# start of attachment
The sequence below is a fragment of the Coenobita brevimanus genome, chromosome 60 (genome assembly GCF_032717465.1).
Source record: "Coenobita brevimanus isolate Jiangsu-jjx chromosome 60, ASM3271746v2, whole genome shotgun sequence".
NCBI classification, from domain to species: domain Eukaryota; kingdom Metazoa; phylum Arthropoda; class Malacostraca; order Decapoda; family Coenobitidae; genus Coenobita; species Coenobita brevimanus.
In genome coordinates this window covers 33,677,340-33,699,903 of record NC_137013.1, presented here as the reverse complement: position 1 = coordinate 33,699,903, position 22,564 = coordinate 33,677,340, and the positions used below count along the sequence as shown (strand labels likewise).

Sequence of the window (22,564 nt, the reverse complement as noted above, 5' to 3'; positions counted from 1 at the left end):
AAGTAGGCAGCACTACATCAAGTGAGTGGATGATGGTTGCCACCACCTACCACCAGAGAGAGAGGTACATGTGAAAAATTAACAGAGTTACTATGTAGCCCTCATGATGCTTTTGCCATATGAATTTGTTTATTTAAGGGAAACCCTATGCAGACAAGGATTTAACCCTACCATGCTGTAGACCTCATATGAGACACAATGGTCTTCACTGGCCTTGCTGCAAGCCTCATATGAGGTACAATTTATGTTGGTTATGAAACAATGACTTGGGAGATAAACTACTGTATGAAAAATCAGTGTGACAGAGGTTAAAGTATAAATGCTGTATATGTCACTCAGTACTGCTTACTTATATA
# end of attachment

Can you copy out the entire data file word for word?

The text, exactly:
The sequence below is a fragment of the Coenobita brevimanus genome, chromosome 60 (genome assembly GCF_032717465.1).
Source record: "Coenobita brevimanus isolate Jiangsu-jjx chromosome 60, ASM3271746v2, whole genome shotgun sequence".
NCBI classification, from domain to species: domain Eukaryota; kingdom Metazoa; phylum Arthropoda; class Malacostraca; order Decapoda; family Coenobitidae; genus Coenobita; species Coenobita brevimanus.
In genome coordinates this window covers 33,677,340-33,699,903 of record NC_137013.1, presented here as the reverse complement: position 1 = coordinate 33,699,903, position 22,564 = coordinate 33,677,340, and the positions used below count along the sequence as shown (strand labels likewise).

Sequence of the window (22,564 nt, the reverse complement as noted above, 5' to 3'; positions counted from 1 at the left end):
AAGTAGGCAGCACTACATCAAGTGAGTGGATGATGGTTGCCACCACCTACCACCAGAGAGAGAGGTACATGTGAAAAATTAACAGAGTTACTATGTAGCCCTCATGATGCTTTTGCCATATGAATTTGTTTATTTAAGGGAAACCCTATGCAGACAAGGATTTAACCCTACCATGCTGTAGACCTCATATGAGACACAATGGTCTTCACTGGCCTTGCTGCAAGCCTCATATGAGGTACAATTTATGTTGGTTATGAAACAATGACTTGGGAGATAAACTACTGTATGAAAAATCAGTGTGACAGAGGTTAAAGTATAAATGCTGTATATGTCACTCAGTACTGCTTACTTATATA